Tuesday, June 5, 2012

A sparkling coat of death: saltwater cordgrass

Word-association time! Answer this question with the first thing that comes into your head: What does one do with watermelon seeds?

If you're like me, or like millions of other Americans who grew up where melons could be had, you probably answered something like "spit them". When we eat watermelons1, we eat a big bite of delicious fruit and are left with the inedible seeds. Those, we spit out. (If you're a kid and it's a lazy summer afternoon, you have contests to see who can spit them the farthest.) We've taken in the part that nourishes us (yum, watermelon!) and gotten rid of the part we don't need (ptui, seeds).

Now what if the seeds were poison, and watermelon were the only thing we had to eat? We'd be like  saltwater cordgrass (Spartina alterniflora). Native to the east coast of the USA, this plant grows in coastal sand dunes, where the only water available to it is thick with salt. In a habitat like that, most grasses quickly shrivel, drinking deep of seawater and still dying of dehydration. Spartina, though, thrives.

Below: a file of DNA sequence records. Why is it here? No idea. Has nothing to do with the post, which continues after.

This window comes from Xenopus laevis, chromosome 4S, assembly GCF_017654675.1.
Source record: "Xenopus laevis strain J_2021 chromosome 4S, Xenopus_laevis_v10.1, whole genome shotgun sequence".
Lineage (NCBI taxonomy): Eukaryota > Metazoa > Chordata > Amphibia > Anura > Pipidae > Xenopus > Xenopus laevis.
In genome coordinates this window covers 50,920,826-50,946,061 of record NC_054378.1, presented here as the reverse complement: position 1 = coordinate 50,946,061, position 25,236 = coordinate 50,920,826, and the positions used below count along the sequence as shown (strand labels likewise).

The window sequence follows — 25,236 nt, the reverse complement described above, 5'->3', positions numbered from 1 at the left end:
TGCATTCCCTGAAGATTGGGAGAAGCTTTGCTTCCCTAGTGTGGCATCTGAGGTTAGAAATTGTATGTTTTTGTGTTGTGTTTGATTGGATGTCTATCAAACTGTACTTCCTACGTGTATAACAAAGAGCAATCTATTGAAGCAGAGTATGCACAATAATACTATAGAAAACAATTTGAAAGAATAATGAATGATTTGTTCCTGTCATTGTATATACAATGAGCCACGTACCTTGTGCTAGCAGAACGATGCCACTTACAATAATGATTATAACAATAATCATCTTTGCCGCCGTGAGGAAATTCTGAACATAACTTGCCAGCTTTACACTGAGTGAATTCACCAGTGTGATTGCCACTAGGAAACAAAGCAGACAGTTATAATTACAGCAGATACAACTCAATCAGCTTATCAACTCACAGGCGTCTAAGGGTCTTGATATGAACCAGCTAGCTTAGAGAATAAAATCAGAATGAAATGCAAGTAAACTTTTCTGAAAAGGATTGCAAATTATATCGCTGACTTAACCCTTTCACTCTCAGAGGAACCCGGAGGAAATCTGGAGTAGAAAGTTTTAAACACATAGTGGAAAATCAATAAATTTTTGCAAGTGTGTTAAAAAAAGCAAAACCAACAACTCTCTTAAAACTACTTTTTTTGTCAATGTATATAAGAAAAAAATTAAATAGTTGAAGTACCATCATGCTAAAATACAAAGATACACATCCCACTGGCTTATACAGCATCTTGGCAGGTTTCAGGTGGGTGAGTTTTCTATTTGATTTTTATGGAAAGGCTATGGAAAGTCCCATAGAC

Spartina leaves. See the clumps of salt?
How does it manage? Like a person eating a slice of watermelon and spitting out the seeds, Spartina takes in seawater and actually spits out the salt. Specialized glands on its leaves exert a force stronger than osmosis, drawing the salt out of the water it sups, and excrete it onto the leaf surface in crystalline form. Until the rain washes them away, these crystals sit on the leaves and sparkle, visible to the naked eye.

Image source: Field Studies Council. "Spartina." Retrieved 10 Aug 2012 from <http://www.theseashore.org.uk/theseashore/Saltmarsh%20section/species/Spartina.html>

1. The older cultivars, not the new "seedless" ones.

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